Shaping Cities in an Urban Age is the culmination of 15 years of global investigation by the Urban Age project. Edited by Ricky Burdett and Philipp Rode, this richly illustrated volume brings together authoritative research and insights of the complexities of urbanisation, and is an essential reference guide to the workings of the modern-day city. The book examines diverse cross-cutting themes – governance, economy, health and well-being, planning, design and the environment – that are shaping cities today.
Featuring 37 essays by leading policy-makers, practitioners and scholars, the publication offers new perspectives on the dynamics of urban change and its driving forces. It tracks how cities like Addis Ababa, London, Mexico City and Delhi have transformed since 1990 and compares patterns of growth, inequality and energy consumption of other global cities including New York, Shanghai, Hong Kong and Rio de Janeiro.
Shaping Cities in an Urban Age does more than put cities on the map. It identifies current trends that are making cities more fragmented, less equitable and environmentally more damaging, and argues powerfully for a more integrated social, environmental and spatial approach that can inform and inspire city-makers that are shaping an increasingly urban world.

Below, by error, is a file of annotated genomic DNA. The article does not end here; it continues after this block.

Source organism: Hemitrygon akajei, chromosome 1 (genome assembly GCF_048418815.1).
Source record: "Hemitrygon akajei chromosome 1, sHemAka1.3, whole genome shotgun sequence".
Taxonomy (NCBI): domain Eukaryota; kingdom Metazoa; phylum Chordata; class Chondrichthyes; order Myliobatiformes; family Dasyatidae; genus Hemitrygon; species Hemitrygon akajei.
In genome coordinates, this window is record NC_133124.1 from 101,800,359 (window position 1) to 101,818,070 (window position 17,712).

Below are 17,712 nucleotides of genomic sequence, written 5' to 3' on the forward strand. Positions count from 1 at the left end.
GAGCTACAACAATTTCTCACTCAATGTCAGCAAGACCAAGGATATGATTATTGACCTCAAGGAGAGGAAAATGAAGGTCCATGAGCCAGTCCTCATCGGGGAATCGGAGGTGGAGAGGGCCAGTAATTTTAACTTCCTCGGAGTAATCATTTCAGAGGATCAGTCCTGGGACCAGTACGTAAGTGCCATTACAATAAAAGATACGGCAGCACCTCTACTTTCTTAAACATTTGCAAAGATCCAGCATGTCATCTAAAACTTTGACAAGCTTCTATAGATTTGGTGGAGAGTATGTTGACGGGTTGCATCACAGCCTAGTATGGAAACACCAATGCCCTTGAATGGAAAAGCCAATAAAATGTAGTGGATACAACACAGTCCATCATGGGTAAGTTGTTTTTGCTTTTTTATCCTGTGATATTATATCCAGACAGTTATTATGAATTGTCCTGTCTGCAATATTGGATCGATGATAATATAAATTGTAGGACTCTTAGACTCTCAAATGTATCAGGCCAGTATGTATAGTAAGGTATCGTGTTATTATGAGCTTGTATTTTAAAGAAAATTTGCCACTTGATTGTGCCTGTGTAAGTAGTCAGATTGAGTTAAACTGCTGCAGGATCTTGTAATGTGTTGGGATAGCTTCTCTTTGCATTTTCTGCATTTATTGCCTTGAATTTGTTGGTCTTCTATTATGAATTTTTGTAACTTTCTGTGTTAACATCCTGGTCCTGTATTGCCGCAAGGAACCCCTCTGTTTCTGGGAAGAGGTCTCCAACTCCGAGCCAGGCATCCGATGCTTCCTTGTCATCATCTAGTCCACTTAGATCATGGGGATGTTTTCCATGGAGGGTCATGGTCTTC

The Urban Age is a worldwide investigation into the future of cities by LSE Cities at the London School of Economics and the Alfred Herrhausen Gesellschaft. Previous titles in the series include The Endless City (2007) and Living in the Endless City (2011). The 17th Urban Age conference, ‘Developing Urban Futures’, will be held in Addis Ababa on 29-30 November 2018.
The 17th Urban Age conference will take place in Addis Ababa. The conference will focus on the development of cities in rapidly urbanising countries. This is the the last week to register your interest in attending.
We are living in a time of deep divisions. Best-selling author Eric Klinenberg suggests a way forward through a transformative idea: that the future of democratic societies rests not simply on shared values but on shared spaces – our libraries, parks, markets, schools, playgrounds, gardens and communal spaces.
First developed as a Special Project for the Venice Biennale, the exhibition highlights the spatial and social consequences of dramatic urban growth in cities across the world between 1990 and 2015, alongside a selection of inspirational solutions to urban change identified by Arup’s global staff.
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